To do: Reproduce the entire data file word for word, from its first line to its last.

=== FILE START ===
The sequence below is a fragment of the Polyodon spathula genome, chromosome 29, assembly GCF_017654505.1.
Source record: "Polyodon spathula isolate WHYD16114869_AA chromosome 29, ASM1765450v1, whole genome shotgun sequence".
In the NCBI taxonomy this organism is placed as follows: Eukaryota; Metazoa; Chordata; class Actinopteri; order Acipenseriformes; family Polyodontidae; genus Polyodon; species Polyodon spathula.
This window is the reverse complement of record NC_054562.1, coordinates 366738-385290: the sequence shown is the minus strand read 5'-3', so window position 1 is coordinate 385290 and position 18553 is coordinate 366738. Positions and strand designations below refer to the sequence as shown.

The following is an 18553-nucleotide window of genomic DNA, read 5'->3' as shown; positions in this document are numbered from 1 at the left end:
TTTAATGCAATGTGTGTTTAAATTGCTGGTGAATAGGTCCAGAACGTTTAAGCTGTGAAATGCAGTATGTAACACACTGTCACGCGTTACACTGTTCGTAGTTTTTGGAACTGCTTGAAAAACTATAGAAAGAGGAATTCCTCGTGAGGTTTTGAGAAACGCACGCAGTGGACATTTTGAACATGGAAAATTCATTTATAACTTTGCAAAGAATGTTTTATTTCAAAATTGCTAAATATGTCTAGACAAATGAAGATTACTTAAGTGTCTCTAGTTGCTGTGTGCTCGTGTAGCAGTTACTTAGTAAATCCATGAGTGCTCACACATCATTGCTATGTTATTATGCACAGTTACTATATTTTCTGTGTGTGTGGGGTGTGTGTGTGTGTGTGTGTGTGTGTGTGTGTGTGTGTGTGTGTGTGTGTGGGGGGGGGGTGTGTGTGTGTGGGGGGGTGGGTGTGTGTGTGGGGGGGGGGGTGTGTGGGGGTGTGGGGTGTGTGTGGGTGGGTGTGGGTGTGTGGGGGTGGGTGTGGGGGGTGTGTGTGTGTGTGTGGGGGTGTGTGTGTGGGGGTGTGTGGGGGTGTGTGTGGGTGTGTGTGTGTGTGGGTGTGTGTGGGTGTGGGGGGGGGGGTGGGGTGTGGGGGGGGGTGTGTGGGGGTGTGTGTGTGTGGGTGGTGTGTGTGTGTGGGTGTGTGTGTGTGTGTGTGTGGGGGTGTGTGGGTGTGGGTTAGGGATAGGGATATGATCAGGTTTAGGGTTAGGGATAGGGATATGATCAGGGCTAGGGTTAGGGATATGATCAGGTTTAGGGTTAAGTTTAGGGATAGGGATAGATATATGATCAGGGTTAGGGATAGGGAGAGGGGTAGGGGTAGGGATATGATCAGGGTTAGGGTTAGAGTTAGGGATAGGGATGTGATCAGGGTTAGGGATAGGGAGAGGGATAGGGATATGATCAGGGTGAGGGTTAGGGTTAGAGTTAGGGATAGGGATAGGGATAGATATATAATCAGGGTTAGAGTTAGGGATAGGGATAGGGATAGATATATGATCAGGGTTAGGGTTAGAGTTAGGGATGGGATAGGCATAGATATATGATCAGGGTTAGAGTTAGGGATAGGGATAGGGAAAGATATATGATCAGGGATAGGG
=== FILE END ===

The sequence below is a fragment of the Polyodon spathula genome, chromosome 29, assembly GCF_017654505.1.
Source record: "Polyodon spathula isolate WHYD16114869_AA chromosome 29, ASM1765450v1, whole genome shotgun sequence".
In the NCBI taxonomy this organism is placed as follows: Eukaryota; Metazoa; Chordata; class Actinopteri; order Acipenseriformes; family Polyodontidae; genus Polyodon; species Polyodon spathula.
This window is the reverse complement of record NC_054562.1, coordinates 366738-385290: the sequence shown is the minus strand read 5'-3', so window position 1 is coordinate 385290 and position 18553 is coordinate 366738. Positions and strand designations below refer to the sequence as shown.

The following is an 18553-nucleotide window of genomic DNA, read 5'->3' as shown; positions in this document are numbered from 1 at the left end:
TTTAATGCAATGTGTGTTTAAATTGCTGGTGAATAGGTCCAGAACGTTTAAGCTGTGAAATGCAGTATGTAACACACTGTCACGCGTTACACTGTTCGTAGTTTTTGGAACTGCTTGAAAAACTATAGAAAGAGGAATTCCTCGTGAGGTTTTGAGAAACGCACGCAGTGGACATTTTGAACATGGAAAATTCATTTATAACTTTGCAAAGAATGTTTTATTTCAAAATTGCTAAATATGTCTAGACAAATGAAGATTACTTAAGTGTCTCTAGTTGCTGTGTGCTCGTGTAGCAGTTACTTAGTAAATCCATGAGTGCTCACACATCATTGCTATGTTATTATGCACAGTTACTATATTTTCTGTGTGTGTGGGGTGTGTGTGTGTGTGTGTGTGTGTGTGTGTGTGTGTGTGTGTGTGTGTGTGGGGGGGGGGTGTGTGTGTGTGGGGGGGTGGGTGTGTGTGTGGGGGGGGGGGTGTGTGGGGGTGTGGGGTGTGTGTGGGTGGGTGTGGGTGTGTGGGGGTGGGTGTGGGGGGTGTGTGTGTGTGTGTGGGGGTGTGTGTGTGGGGGTGTGTGGGGGTGTGTGTGGGTGTGTGTGTGTGTGGGTGTGTGTGGGTGTGGGGGGGGGGGTGGGGTGTGGGGGGGGGTGTGTGGGGGTGTGTGTGTGTGGGTGGTGTGTGTGTGTGGGTGTGTGTGTGTGTGTGTGTGGGGGTGTGTGGGTGTGGGTTAGGGATAGGGATATGATCAGGTTTAGGGTTAGGGATAGGGATATGATCAGGGCTAGGGTTAGGGATATGATCAGGTTTAGGGTTAAGTTTAGGGATAGGGATAGATATATGATCAGGGTTAGGGATAGGGAGAGGGGTAGGGGTAGGGATATGATCAGGGTTAGGGTTAGAGTTAGGGATAGGGATGTGATCAGGGTTAGGGATAGGGAGAGGGATAGGGATATGATCAGGGTGAGGGTTAGGGTTAGAGTTAGGGATAGGGATAGGGATAGATATATAATCAGGGTTAGAGTTAGGGATAGGGATAGGGATAGATATATGATCAGGGTTAGGGTTAGAGTTAGGGATGGGATAGGCATAGATATATGATCAGGGTTAGAGTTAGGGATAGGGATAGGGAAAGATATATGATCAGGGATAGGG